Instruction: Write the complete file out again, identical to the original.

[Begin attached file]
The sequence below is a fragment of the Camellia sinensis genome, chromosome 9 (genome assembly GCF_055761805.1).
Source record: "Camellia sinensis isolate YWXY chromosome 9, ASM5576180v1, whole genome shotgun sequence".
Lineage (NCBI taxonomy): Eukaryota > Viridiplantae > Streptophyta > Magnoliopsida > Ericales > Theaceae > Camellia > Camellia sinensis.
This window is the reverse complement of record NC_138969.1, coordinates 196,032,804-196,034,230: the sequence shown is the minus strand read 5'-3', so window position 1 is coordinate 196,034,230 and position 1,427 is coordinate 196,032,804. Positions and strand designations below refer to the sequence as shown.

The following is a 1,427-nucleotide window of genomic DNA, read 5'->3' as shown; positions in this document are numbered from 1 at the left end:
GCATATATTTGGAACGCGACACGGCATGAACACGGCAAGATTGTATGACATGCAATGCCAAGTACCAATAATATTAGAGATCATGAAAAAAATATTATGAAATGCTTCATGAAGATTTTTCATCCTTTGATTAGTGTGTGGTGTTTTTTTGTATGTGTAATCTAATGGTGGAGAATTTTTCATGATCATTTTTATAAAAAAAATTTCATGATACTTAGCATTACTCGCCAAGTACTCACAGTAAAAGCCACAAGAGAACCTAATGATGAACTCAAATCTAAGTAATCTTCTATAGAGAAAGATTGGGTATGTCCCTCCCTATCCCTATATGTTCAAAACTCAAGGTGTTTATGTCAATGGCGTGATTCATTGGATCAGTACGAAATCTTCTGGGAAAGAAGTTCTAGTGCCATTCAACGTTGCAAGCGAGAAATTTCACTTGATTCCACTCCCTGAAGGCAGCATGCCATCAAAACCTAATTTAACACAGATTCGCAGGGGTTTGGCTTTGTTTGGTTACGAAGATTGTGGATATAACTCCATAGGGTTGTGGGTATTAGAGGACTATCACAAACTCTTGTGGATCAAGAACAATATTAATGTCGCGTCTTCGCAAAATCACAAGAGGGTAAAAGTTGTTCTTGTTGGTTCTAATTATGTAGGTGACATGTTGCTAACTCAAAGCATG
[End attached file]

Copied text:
The sequence below is a fragment of the Camellia sinensis genome, chromosome 9 (genome assembly GCF_055761805.1).
Source record: "Camellia sinensis isolate YWXY chromosome 9, ASM5576180v1, whole genome shotgun sequence".
Lineage (NCBI taxonomy): Eukaryota > Viridiplantae > Streptophyta > Magnoliopsida > Ericales > Theaceae > Camellia > Camellia sinensis.
This window is the reverse complement of record NC_138969.1, coordinates 196,032,804-196,034,230: the sequence shown is the minus strand read 5'-3', so window position 1 is coordinate 196,034,230 and position 1,427 is coordinate 196,032,804. Positions and strand designations below refer to the sequence as shown.

The following is a 1,427-nucleotide window of genomic DNA, read 5'->3' as shown; positions in this document are numbered from 1 at the left end:
GCATATATTTGGAACGCGACACGGCATGAACACGGCAAGATTGTATGACATGCAATGCCAAGTACCAATAATATTAGAGATCATGAAAAAAATATTATGAAATGCTTCATGAAGATTTTTCATCCTTTGATTAGTGTGTGGTGTTTTTTTGTATGTGTAATCTAATGGTGGAGAATTTTTCATGATCATTTTTATAAAAAAAATTTCATGATACTTAGCATTACTCGCCAAGTACTCACAGTAAAAGCCACAAGAGAACCTAATGATGAACTCAAATCTAAGTAATCTTCTATAGAGAAAGATTGGGTATGTCCCTCCCTATCCCTATATGTTCAAAACTCAAGGTGTTTATGTCAATGGCGTGATTCATTGGATCAGTACGAAATCTTCTGGGAAAGAAGTTCTAGTGCCATTCAACGTTGCAAGCGAGAAATTTCACTTGATTCCACTCCCTGAAGGCAGCATGCCATCAAAACCTAATTTAACACAGATTCGCAGGGGTTTGGCTTTGTTTGGTTACGAAGATTGTGGATATAACTCCATAGGGTTGTGGGTATTAGAGGACTATCACAAACTCTTGTGGATCAAGAACAATATTAATGTCGCGTCTTCGCAAAATCACAAGAGGGTAAAAGTTGTTCTTGTTGGTTCTAATTATGTAGGTGACATGTTGCTAACTCAAAGCATG